KENYAN Professor of Law Patrick Loch Otieno Lumumba says President Edgar Lungu must consider leaving office with dignity at the end of his current term so that he can join other former African heads of state who are leading the continent in other capacities. Prof Lumumba contends that there are many things one can do after leaving the Presidency.
“President Lungu is a lawyer. He knows that his arguments are lame. His argument that he inherited a presidency and, therefore, that he is eligible again is without basis. He has not served Zambia well, he knows it. What is he going to do in his third term, even if he gets it? He should leave the stage and do so in dignity. There are a lot of things to be done when he leaves office, let him ask many presidents who have retired. Let him ask president Olusegun Obasanjo; let him ask president Jakaya Mrisho Kikwete; let him ask president Joachim Chissano; let him ask Festus Mogae; let him ask Thabo Mbeki. There are beautiful things he can do after leaving office in dignity, he can form Edgar Lungu Foundation,” Prof Lumumba said.
We agree with him on that point. In fact, we have offered the same advice to President Edgar Lungu on various occasions in the past, and we have since arrived at the conclusion that our Kateka has other fears about leaving office, rather than just losing power. But what our Kenyan brother is saying has a lot of wisdom.
Mr Rupiah Banda was not the best president we ever had. He had flaws, many of them. But one single gesture of accepting electoral defeat and democratically handing over power to an opposition leader has earned him so much global accolade. Mr Banda is now a busy man; where there is electoral conflict on the continent, the African Union, European Union, the United Nations, not to mention SADC, all look to him as a peacemaker.
Mr Banda left power with dignity and the world is rewarding him with the respect he deserves. What Prof Lumumba is asking President Lungu to do is to create his own legacy of upholding democracy by letting other people in his party to lead. He must do the honourable thing and drop the third term bid.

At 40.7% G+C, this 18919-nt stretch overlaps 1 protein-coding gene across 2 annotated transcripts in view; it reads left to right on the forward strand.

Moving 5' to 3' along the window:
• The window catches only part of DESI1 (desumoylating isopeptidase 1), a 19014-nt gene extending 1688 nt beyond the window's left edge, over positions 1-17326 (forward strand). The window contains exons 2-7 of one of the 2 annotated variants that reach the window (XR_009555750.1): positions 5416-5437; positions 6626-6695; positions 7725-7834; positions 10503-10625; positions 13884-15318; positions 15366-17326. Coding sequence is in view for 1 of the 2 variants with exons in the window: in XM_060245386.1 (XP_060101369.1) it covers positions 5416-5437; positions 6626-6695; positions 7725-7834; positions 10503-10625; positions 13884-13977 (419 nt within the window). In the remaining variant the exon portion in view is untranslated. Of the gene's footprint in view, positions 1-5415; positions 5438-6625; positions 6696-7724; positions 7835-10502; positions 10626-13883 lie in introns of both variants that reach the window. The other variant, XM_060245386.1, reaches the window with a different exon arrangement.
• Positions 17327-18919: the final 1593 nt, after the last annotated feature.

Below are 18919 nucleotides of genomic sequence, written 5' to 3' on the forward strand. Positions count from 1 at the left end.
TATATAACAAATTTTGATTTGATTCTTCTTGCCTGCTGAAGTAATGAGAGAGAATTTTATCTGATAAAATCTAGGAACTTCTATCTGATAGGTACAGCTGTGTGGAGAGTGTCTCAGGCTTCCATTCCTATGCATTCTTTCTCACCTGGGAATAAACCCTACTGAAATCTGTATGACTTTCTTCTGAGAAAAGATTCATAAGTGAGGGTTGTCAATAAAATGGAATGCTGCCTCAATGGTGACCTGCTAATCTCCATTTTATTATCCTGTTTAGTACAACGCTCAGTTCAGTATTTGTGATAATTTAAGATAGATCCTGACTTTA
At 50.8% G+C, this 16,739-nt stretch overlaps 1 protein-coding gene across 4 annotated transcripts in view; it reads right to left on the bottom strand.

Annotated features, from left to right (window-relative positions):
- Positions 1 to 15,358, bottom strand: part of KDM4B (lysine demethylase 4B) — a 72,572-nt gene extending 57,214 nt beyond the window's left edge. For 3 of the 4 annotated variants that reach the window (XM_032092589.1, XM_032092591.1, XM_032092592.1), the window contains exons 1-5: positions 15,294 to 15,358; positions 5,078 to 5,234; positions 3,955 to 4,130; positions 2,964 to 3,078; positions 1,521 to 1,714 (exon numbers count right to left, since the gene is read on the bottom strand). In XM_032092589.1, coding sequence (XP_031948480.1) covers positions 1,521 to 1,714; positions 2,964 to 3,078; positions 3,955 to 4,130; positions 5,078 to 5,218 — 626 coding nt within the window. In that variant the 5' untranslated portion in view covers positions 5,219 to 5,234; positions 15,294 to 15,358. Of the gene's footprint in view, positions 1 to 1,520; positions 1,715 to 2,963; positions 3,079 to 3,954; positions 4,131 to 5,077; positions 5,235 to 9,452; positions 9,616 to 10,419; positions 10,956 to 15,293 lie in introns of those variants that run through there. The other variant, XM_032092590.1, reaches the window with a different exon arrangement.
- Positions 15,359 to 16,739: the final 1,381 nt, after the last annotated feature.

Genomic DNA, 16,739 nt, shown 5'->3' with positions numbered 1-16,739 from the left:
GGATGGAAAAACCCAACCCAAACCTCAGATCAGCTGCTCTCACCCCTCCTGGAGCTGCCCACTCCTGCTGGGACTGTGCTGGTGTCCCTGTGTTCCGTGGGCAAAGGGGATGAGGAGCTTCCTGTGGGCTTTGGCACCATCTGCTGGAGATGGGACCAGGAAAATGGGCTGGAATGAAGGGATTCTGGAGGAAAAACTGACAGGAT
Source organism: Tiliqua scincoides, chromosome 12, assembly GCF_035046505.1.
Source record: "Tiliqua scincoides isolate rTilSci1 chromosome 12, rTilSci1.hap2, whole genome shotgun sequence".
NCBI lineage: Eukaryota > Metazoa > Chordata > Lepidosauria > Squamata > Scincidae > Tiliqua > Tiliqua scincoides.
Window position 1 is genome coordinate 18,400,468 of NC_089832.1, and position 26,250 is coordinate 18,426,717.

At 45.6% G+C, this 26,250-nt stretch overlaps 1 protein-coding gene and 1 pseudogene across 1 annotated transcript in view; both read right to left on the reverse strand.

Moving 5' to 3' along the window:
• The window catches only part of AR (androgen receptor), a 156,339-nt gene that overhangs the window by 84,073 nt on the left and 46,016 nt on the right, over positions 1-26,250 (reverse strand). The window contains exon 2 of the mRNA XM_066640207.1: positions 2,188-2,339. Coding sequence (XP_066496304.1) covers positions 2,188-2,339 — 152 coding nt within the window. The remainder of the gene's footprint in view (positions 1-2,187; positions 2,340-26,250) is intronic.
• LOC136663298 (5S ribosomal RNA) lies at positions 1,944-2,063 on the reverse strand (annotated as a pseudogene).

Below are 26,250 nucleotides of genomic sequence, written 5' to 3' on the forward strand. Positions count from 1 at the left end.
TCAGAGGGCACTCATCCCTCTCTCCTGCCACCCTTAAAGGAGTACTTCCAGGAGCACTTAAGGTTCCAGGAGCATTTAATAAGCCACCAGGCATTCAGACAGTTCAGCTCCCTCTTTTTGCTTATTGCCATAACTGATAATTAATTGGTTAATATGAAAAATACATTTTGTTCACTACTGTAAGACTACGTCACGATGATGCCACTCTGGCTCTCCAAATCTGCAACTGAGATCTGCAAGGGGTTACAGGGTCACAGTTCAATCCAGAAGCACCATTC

If we may ask again: how does he want the people of Zambia to remember him? In 2016, he assented to the Constitution amendments that the people were asking for, but now he wants to reverse those gains by manipulating the Constitution in his favour, why? By 2021, our President will have served seven years. What is so difficult about passing on the mantle of leadership to someone else? Is he saying there is no one else in PF who can lead the party apart from himself? How does he want Zambians, both inside and outside PF, to remember him?
Our President thinks the people of Zambia still want him to remain in office because he is surrounded by people who have made him believe so. But President Lungu must ask himself: if he lost power today, what would be left of him? Will people respect him and treat him with the dignity deserving of a former head of State? What is the symbol of the Edgar Lungu Presidency? Is it corruption? Closing down media houses? The depreciating kwacha? Or maybe load shedding and the unprecedented fuel prices? What exactly will Zambians remember President Lungu for?
Prof Lumumba says the other reason why Zambians must remove the Patriotic Front from power is the fact that the President has embraced corruption. He says the whole continent knows that our Head of State is not committed to the fight against corruption because he allows Ministers who are arrested for graft to stay in office.
“Your President is not interested in the fight against corruption. We know it, he is not interested in the fight against corruption. If you have Cabinet Ministers who are engaged in corruption and an anti-corruption authority investigates them and they are found to be culpable, then they ought to be taken to court. If you then interpret that as a regime change, then that regime ought to be changed. A corrupt regime needs to be changed,” he said.
Again, we agree with Prof Lumumba. The amount of money that Zambia is losing to corruption is enough to finance another small African country’s national budget. It’s just too much! Like we have suggested before, it appears that the Head of State is reluctant to genuinely fight corruption because he is a beneficiary.
We also believe that some of the corruption that happens in his name, through government tenders and smuggling of natural resources, happens with his blessings. This is, indeed, a good ground for the people to seek regime change.